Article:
Thing is, I don't really know enough to know what a good idea is in this situation. Around this time, Feminist Philosophersblogged about Hussein's murder. Figuring the folks over there would be more hooked into how to help women like Hussein and Abdel-Qader, I shared my frustration and my reader's suggestion in their comments section. One of FP's bloggers pointed to this link over at Jezebel, about how to get funds to the Basra womens' group, which has shut down bco the danger. Group members have received death threats and are trying to get themselves out of Iraq.
Jezebel readers have somehow managed to send $1,700 to the group. Not sure how they did it; PayPalling Jezebel was involved; I think it went through somebody in the UK bco potential problems with U.S. types sending money to Iraq. Anyway, I'm checking in on that post occasionally to see if they're still collecting funds and will be sending over another chunk o' cash. Of course, this may help these women escape Iraq and potential death, but won't do anything for the women who remain. That still remains a challenge and I'm still interested in good ideas about how to help them.
BTW, here's Afif Sarhan's blog. I think it was Sarhan who first reported on Rand's murder.
I blogged recently about the 'honor' killing in Iraq of 17 yo Rand Abdel-Qader. Rand was killed by her father, Abdel-Qader Ali, when he learned that she had become infatuated by a British soldier, 'Paul' while she was volunteering to help fellow Iraqis in Basra. He learned this 4 months after she had last conversed with Paul. Apparently, she had chatted with Paul briefly a few times over several months. When Abdel-Qadar began assaulting Rand, her mother, Leila Hussein, called Rand's two brothers for help, as in to stop her husband. Instead, they joined in. Rand was stomped upon, suffocated and stabbed to death. Abdel-Qadar was arrested by Iraqi police, but released within 2 hours. He has not been charged with any crime. He claims that police congratulated him on his actions. From the Guardian UK (also linked in my original post):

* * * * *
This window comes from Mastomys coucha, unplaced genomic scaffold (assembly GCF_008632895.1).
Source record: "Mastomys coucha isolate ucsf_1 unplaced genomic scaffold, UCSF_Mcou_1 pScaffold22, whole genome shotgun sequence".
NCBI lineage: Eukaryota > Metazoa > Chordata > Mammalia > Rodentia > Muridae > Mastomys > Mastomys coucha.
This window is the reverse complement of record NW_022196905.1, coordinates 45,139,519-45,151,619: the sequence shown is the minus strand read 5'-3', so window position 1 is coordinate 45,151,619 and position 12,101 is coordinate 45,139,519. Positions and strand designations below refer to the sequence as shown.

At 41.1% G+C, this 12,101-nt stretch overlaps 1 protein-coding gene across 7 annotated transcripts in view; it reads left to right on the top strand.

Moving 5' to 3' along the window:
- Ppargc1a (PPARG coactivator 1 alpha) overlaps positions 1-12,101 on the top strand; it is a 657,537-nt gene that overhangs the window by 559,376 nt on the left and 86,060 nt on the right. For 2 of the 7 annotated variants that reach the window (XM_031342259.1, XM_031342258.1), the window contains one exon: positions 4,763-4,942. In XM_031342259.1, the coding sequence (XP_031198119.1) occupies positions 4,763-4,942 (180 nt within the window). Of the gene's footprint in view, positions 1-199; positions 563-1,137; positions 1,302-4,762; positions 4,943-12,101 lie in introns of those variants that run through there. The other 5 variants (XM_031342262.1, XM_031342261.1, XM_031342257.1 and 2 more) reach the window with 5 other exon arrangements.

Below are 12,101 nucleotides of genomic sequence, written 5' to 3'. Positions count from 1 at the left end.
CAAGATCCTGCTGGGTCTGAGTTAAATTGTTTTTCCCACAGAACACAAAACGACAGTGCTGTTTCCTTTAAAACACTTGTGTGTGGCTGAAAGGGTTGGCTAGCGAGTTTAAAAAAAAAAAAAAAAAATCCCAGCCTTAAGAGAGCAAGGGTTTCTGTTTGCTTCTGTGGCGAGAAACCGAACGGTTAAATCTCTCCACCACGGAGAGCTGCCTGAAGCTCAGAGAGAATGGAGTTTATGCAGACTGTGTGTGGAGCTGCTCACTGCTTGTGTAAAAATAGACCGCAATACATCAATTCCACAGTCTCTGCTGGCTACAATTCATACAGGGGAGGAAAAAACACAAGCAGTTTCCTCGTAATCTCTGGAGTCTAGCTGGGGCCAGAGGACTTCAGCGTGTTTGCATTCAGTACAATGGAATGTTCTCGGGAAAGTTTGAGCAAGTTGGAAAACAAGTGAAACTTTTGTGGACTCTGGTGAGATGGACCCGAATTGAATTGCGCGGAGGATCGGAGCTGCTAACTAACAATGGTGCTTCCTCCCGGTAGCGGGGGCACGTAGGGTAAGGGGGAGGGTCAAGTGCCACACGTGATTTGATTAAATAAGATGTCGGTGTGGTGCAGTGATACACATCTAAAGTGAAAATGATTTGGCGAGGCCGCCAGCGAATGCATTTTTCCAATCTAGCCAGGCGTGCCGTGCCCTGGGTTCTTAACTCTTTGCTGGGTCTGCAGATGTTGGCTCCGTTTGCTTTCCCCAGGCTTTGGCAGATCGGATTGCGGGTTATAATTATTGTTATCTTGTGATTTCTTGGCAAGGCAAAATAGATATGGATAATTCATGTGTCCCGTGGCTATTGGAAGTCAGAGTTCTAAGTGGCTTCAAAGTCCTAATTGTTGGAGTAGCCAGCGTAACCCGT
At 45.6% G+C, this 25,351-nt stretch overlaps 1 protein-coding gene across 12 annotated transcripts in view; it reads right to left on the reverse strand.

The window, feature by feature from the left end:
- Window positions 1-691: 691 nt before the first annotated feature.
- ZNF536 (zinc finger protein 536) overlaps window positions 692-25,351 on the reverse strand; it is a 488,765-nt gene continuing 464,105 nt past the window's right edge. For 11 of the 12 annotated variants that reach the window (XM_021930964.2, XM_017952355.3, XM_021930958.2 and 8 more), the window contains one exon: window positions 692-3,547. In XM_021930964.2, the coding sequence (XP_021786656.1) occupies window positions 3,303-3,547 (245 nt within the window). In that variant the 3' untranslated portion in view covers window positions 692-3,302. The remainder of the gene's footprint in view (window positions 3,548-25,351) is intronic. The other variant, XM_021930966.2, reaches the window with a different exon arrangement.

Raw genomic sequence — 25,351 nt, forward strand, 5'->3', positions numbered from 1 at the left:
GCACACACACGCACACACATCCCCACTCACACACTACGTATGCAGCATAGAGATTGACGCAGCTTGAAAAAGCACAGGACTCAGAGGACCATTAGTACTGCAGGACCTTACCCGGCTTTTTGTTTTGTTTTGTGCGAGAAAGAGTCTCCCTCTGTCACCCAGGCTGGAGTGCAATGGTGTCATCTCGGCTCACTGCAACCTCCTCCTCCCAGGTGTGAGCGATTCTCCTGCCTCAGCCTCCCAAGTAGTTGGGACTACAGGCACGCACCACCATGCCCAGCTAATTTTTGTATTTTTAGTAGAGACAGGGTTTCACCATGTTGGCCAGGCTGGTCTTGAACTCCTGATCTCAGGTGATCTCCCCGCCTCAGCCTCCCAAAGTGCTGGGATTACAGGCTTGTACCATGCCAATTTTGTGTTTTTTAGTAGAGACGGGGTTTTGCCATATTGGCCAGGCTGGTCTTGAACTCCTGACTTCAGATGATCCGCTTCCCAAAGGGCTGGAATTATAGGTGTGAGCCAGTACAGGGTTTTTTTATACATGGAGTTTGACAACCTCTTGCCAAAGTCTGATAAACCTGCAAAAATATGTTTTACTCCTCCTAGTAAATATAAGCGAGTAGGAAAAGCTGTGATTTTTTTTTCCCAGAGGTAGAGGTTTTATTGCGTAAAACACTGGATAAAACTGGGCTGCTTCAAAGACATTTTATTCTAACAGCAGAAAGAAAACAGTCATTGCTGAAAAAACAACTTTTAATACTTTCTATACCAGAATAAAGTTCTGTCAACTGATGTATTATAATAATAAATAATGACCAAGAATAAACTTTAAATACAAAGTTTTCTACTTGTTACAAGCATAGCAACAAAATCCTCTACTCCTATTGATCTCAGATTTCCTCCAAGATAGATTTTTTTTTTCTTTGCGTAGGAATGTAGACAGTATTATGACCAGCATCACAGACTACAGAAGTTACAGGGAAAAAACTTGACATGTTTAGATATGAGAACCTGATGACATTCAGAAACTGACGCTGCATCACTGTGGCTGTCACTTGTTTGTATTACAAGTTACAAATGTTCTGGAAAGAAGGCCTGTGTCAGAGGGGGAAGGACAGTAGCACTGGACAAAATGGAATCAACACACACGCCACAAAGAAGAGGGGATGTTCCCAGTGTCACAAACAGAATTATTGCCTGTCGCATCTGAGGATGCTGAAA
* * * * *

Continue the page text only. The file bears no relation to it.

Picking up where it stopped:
Abdel-Qader, 46, a government employee, was initially arrested but released after two hours. Astonishingly, he said, police congratulated him on what he had done. 'They are men and know what honour is,' he said.
Hussein divorced Abdel-Qadar two weeks after the killing, at which point he broke her arm while beating her. She went into hiding and was being helped by one of the few womens' rights groups in Iraq. The group was trying to get Hussein out of Iraq. Feministetells us that Leila Hussein has also been murdered. Again, from the Guardian UK: